Well how about that: A cliche Hallmark scene totally won me over. What a pleasant surprise! SURELY NO OTHER TWISTS WILL COME MY WAY!

The movie keeps up its winning streak as Glenn and Darcy continue to flirtily parry and have snappy banter over caprese salad or at the office for the company's educational charity, Emerald. There, she – along with Glenn, who's never dropped by before – meets the main players at the charity: chipper assistant Jackie, Riley the drama and arts teacher, and Bridget the education head. Darcy meets resistance at first – because the organization doesn't want to exploit their childrens' stories, aka a real reason, not for some Hallmark rationale like they hate Christmas and joy – but she soon wins over her three compatriots. With Darcy's encouragement, Jackie successfully pitches an idea for a charity Christmas maze event – as with everything in this movie, a more clever idea than the usual "what if the Christmas party was themed Christmas?!" – while Riley learns to overcome his nerves and not only speak on television about their important work but even perform at a fundraiser event.

Bridget is the hardest to crack of the trio, at one point giving Darcy a strangely legitimate conversation about how teachers and students need more than cute gestures. (Real issues? Discussed in a Hallmark movie!? WHERE AM I?!) But even Bridget warms up to Darcy and her ideas for making Emerald mean something to the company and make an impact in their communities. 

Most importantly, of course, is Glenn, who growingly beccomes charmed by Darcy's authentic spirit for the charity and for her colleagues that he starts to participate wholly in the preparations. When Santa drops out of the Christmas maze event – psht, never could trust that guy – Glenn finds a replacement. He even opens up to Darcy about his own not-so-wonderful past, sharing how he grew up as an at-risk kid himself who thankfully was adopted and got a good education, learning to love learning thanks to a genuinely sweet family tradition involving books on Christmas. And now he's rekindling his passion for working to help make sure today's kids, much like him, aren't left behind. This is nice! I like all of this; the two leads are charismatic – with assistance from some genuinely colorful side characters – and unlike most Hallmarks, there's some specificity here to the story that makes the story and romance feel better than the usual beige. 

But while they're putting together quite the production, Darcy Gale and company would still like to meet the mysterious man running this all so arm and arm they chippery make their way to Emerald where they're off to see OH MY GOD I JUST REALIZED THIS "THE WIZARD OF OZ"! Darcy Gale is Dorothy Gale! And she's from Kansas! Where she has a bustling family and there's an adorable dog whose name is just one letter away from Toto! And the mean boss lady's name is Winona WEST! As for her three friends, Riley is the cowardly lion needing courage, Bridget is the tin man needing a heart and Jackie Crow needs ... OK, just decaf coffee not a brain, but close enough! She gets a pair of red slippers at one point! Even Gumm is a shoutout to Judy Garland's real name, Frances Gumm. Still a bad name for a PR firm – but I like it now!

Was this movie advertised as a "Wizard of Oz" riff? Or am I just dumb for not noticing this all sooner? (Don't answer that ... but yeah, that's probably part of it.) No matter the case, it's not very often I get to say that a Hallmark movie surprised me ... but I was genuinely surprised and thrilled when I noticed the pieces of the story's tribute coming together, delighting in finding more entertaining references and plot homages along the way. Unlike "A Nashville Christmas Carol," "If I Only Had Christmas" really embraces the concept of its source material and works it into the script in clever ways, blunt and subtle (though they didn't work in dropping a house on someone; kinda hard to blend a house-assisted homicide into a Hallmark movie, I guess).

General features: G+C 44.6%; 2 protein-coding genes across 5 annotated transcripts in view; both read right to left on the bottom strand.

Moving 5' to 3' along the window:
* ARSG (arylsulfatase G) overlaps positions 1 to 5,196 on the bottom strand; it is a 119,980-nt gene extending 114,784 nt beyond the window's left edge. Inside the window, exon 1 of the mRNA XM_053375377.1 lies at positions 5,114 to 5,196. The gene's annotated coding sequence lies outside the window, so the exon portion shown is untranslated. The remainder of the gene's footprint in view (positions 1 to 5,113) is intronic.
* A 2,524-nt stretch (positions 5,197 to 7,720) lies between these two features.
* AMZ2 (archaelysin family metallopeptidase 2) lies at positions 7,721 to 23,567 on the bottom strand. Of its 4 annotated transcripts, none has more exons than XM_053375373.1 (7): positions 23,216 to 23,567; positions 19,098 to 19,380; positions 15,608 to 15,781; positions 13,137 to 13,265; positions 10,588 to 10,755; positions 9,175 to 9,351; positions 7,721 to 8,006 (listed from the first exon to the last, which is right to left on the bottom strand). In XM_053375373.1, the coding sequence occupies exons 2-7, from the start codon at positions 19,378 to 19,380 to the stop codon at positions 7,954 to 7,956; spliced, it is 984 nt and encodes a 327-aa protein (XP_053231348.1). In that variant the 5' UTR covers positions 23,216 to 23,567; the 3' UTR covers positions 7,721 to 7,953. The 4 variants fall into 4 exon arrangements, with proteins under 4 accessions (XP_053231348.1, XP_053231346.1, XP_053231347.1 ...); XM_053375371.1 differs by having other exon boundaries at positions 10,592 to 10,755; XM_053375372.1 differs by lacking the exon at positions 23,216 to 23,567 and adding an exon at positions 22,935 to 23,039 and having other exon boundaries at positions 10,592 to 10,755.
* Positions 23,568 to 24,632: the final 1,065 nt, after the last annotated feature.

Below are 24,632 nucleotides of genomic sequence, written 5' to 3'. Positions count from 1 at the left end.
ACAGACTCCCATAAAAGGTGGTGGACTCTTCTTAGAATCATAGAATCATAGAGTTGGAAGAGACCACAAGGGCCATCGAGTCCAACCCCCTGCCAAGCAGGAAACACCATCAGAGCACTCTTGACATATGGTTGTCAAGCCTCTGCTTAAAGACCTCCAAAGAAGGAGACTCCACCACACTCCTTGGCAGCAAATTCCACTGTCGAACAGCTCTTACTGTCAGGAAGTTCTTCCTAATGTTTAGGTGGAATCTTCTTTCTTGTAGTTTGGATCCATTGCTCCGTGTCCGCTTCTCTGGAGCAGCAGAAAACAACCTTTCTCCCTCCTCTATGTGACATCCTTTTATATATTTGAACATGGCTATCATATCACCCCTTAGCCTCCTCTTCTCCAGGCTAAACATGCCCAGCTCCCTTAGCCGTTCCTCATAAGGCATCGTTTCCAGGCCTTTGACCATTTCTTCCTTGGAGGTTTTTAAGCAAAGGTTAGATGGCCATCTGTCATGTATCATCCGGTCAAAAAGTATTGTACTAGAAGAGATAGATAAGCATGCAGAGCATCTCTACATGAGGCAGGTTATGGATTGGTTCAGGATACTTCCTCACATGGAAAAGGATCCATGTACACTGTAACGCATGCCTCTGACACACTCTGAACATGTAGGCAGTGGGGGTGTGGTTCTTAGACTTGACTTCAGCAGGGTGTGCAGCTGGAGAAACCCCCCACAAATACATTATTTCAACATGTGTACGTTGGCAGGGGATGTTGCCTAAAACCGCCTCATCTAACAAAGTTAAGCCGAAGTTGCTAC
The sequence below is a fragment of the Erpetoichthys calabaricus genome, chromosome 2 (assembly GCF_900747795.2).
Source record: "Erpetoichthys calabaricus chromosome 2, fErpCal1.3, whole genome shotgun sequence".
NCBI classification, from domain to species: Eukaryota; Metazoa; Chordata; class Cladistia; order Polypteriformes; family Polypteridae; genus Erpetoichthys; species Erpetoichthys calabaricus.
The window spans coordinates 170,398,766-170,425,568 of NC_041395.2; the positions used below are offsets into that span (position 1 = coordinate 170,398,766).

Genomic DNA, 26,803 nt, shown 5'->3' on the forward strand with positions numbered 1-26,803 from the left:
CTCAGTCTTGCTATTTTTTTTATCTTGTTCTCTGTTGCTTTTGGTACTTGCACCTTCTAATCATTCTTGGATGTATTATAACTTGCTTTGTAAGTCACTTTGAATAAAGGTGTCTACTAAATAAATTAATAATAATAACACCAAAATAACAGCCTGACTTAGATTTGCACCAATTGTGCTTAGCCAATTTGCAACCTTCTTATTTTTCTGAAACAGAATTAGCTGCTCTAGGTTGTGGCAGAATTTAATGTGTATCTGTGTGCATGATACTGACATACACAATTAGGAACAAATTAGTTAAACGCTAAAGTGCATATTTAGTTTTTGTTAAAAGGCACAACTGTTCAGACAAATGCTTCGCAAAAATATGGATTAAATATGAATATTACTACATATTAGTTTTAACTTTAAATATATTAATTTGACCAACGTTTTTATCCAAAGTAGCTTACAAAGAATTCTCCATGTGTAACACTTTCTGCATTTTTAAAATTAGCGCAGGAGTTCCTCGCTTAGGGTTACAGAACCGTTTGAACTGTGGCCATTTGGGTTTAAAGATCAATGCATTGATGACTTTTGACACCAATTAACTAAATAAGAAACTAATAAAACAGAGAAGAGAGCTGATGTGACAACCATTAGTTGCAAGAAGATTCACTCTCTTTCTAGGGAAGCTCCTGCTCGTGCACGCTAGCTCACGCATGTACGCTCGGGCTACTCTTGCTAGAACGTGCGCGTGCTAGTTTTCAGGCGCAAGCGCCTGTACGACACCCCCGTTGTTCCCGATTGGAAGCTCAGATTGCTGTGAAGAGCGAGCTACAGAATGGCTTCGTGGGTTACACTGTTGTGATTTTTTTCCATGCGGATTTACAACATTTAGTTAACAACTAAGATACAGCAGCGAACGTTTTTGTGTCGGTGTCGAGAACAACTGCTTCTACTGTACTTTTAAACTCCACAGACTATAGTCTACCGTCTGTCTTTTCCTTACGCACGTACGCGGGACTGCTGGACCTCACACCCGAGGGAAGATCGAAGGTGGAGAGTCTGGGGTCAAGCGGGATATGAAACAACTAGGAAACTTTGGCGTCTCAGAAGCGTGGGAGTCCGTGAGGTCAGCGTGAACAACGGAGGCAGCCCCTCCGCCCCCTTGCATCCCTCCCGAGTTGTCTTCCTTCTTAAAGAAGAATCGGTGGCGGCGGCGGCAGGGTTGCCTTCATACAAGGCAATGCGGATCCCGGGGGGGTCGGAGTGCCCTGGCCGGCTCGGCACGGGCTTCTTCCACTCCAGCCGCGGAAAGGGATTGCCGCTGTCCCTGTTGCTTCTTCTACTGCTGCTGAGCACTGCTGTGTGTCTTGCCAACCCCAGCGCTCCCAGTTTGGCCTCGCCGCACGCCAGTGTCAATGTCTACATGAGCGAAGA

It all makes for a sweet holiday romance that also works as a little bit of a puzzle. An obvious, easy puzzle – but a puzzle nevertheless! I mean, what other Hallmark movie can say that it has something more than generic attractive people wearing good coats and falling in love in fake snow, probably with a festive gazebo involved?! 

Unfortunately, things can't stay wonderful forever as it's time for the third act conflict – arriving with a bonus twist. As it turns out ... dramatic pause ... Glenn IS the mysterious William Austin. WHAT A ... totally transparent reveal. I mean, first of all, economy of characters means that there's only a few characters Austin could turn out to be – and I highly doubt Riley the shy arts teacher is secretly a secret tech CEO? Maybe, I don't know, the VP who secretively doesn't have a photo on the company's website could be the guy?! HMM! Also: Did I imagine things, or didn't Winona and Glenn/William talk about his father's choices and missions for the company? And while we're at it, Winona is awfully rude and short to Glenn throughout the movie despite the fact that ... he's technically her boss? Would this all make more sense if I read the L. Frank Baum book!?

Nevertheless, the newly revealed William Austin makes his announcement at the big fundraiser event, and even though he also says that Gumm got the gig, Darcy's not pleased that Glenn was the man behind the curtain the whole time. She even makes a big smelly "who farted" face on stage, in front of all the cameras they invited for this big event, while he's making the announcement. WAY TO RUIN ALL YOUR GOOD PR WITH YOUR SULKINESS! Save it for offstage! But also ... come on. This feels a little bit like a mild overreaction. You couldn't figure out that this VP sure sounded very personally connected to this charity and that William just happened to never be around. A Hallmark Movies & Mysteries case, this is not. 

Thankfully, there are more "Wizard of Oz" references to help distract from this silly drama – and, even better, it doesn't last that long. Darcy heads back home to her kooky family, but her friends from New England and Glenn/William call and jet over to win her back – thanks to the surprisingly helpful nudging of Winona West, who doesn't melt but does unthaw her heart and realizes what good Darcy's done for the charity and for her boss. She even tosses in a final "away, my pretties" reference for good measure!